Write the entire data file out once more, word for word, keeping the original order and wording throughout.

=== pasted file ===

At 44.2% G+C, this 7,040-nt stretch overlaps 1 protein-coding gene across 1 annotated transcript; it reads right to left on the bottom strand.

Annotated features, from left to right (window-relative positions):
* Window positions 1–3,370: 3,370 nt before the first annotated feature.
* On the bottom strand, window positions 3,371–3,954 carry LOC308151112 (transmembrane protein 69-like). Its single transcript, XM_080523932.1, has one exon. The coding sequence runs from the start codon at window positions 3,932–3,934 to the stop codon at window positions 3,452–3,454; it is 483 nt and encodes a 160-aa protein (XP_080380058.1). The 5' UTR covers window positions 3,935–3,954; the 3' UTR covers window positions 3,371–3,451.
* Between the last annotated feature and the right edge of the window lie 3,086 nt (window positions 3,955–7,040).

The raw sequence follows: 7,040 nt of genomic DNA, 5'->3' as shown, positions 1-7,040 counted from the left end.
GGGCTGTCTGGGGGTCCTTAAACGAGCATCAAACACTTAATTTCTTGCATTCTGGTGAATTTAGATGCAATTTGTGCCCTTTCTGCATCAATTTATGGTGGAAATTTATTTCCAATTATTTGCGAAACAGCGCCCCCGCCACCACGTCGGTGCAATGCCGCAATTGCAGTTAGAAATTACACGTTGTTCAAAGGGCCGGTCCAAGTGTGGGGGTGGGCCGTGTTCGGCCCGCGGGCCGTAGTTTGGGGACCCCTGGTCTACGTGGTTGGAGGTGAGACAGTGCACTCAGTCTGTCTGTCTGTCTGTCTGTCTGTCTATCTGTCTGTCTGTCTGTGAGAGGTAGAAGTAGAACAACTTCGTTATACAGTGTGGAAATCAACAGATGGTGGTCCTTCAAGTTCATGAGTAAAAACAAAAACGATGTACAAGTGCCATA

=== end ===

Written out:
At 44.2% G+C, this 7,040-nt stretch overlaps 1 protein-coding gene across 1 annotated transcript; it reads right to left on the bottom strand.

Annotated features, from left to right (window-relative positions):
* Window positions 1–3,370: 3,370 nt before the first annotated feature.
* On the bottom strand, window positions 3,371–3,954 carry LOC308151112 (transmembrane protein 69-like). Its single transcript, XM_080523932.1, has one exon. The coding sequence runs from the start codon at window positions 3,932–3,934 to the stop codon at window positions 3,452–3,454; it is 483 nt and encodes a 160-aa protein (XP_080380058.1). The 5' UTR covers window positions 3,935–3,954; the 3' UTR covers window positions 3,371–3,451.
* Between the last annotated feature and the right edge of the window lie 3,086 nt (window positions 3,955–7,040).

The raw sequence follows: 7,040 nt of genomic DNA, 5'->3' as shown, positions 1-7,040 counted from the left end.
GGGCTGTCTGGGGGTCCTTAAACGAGCATCAAACACTTAATTTCTTGCATTCTGGTGAATTTAGATGCAATTTGTGCCCTTTCTGCATCAATTTATGGTGGAAATTTATTTCCAATTATTTGCGAAACAGCGCCCCCGCCACCACGTCGGTGCAATGCCGCAATTGCAGTTAGAAATTACACGTTGTTCAAAGGGCCGGTCCAAGTGTGGGGGTGGGCCGTGTTCGGCCCGCGGGCCGTAGTTTGGGGACCCCTGGTCTACGTGGTTGGAGGTGAGACAGTGCACTCAGTCTGTCTGTCTGTCTGTCTGTCTGTCTATCTGTCTGTCTGTCTGTGAGAGGTAGAAGTAGAACAACTTCGTTATACAGTGTGGAAATCAACAGATGGTGGTCCTTCAAGTTCATGAGTAAAAACAAAAACGATGTACAAGTGCCATA